Estimating the Demand for Tree Canopy: A Second-Stage Hedonic Price Analysis in Portland, Oregon
The benefits of large patches of tree canopy are estimated by applying a hedonic price model to the sale of single-family residential properties in Portland, Oregon. The first-stage analysis provides evidence of diminishing returns from increasing tree canopy past a certain level. The second-stage analysis uses a survey of property owners’ preferences and socioeconomic characteristics to overcome the problem of endogeneity. Average benefit estimates for the mean canopy cover within mile of properties in the study area, using the second-stage model, are between 0.75% and 2.52% of the mean sale price.
Please report citation or reference errors to , or , if you are the registered author of the cited work, log in to your RePEc Author Service profile, click on "citations" and make appropriate adjustments.:
- Noelwah R. Netusil, 2005. "The Effect of Environmental Zoning and Amenities on Property Values: Portland, Oregon," Land Economics, University of Wisconsin Press, vol. 81(2).
- Rosen, Sherwin, 1974. "Hedonic Prices and Implicit Markets: Product Differentiation in Pure Competition," Journal of Political Economy, University of Chicago Press, vol. 82(1), pages 34-55, Jan.-Feb..
- Geoghegan, Jacqueline & Wainger, Lisa A. & Bockstael, Nancy E., 1997. "Spatial landscape indices in a hedonic framework: an ecological economics analysis using GIS," Ecological Economics, Elsevier, vol. 23(3), pages 251-264, December.
- Kent F. Kovacs & Douglas M. Larson, 2008.
"Identifying Individual Discount Rates and Valuing Public Open Space with Stated-Preference Models,"
University of Wisconsin Press, vol. 84(2), pages 209-224.
- Kovacs, Kent F. & Larson, Douglas M., 2007. "Identifying Individual Discount Rates and Valuing Public Open Space with Stated Preference Models," 2007 Annual Meeting, July 29-August 1, 2007, Portland, Oregon TN 9743, American Agricultural Economics Association (New Name 2008: Agricultural and Applied Economics Association).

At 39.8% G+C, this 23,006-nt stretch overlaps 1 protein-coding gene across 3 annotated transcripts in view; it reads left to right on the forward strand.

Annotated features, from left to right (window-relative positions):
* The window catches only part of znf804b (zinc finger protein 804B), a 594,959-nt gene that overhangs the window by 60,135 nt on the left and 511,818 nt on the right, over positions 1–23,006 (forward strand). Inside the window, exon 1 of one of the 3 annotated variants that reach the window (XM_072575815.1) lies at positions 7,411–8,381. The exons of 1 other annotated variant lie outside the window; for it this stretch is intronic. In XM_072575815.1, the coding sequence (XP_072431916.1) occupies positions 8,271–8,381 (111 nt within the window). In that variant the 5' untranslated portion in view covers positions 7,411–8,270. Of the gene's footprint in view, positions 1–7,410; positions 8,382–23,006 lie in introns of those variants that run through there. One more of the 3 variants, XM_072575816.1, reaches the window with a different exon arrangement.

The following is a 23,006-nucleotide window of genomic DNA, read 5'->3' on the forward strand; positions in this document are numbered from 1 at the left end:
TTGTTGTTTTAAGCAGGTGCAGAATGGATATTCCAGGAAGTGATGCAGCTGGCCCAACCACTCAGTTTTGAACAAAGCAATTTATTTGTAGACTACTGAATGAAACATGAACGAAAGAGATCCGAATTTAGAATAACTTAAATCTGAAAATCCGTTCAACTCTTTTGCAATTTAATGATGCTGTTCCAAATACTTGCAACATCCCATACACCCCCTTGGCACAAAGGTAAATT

- Mueller, Julie M. & Loomis, John B., 2008. "Spatial Dependence in Hedonic Property Models: Do Different Corrections For Spatial Dependence Result in Economically Significant Differences in Estimated Implicit Prices?," Journal of Agricultural and Resource Economics, Western Agricultural Economics Association, vol. 33(2), August.
- Sudip Chattopadhyay, 1999. "Estimating the Demand for Air Quality: New Evidence Based on the Chicago Housing Market," Land Economics, University of Wisconsin Press, vol. 75(1), pages 22-38.
- Brent L. Mahan & BStephen Polasky & Richard M. Adams, 2000. "Valuing Urban Wetlands: A Property Price Approach," Land Economics, University of Wisconsin Press, vol. 76(1), pages 100-113.
When requesting a correction, please mention this item's handle: RePEc:uwp:landec:v:86:y:2010:i:2:p:281-293. See general information about how to correct material in RePEc.
For technical questions regarding this item, or to correct its authors, title, abstract, bibliographic or download information, contact: ()
If references are entirely missing, you can add them using this form.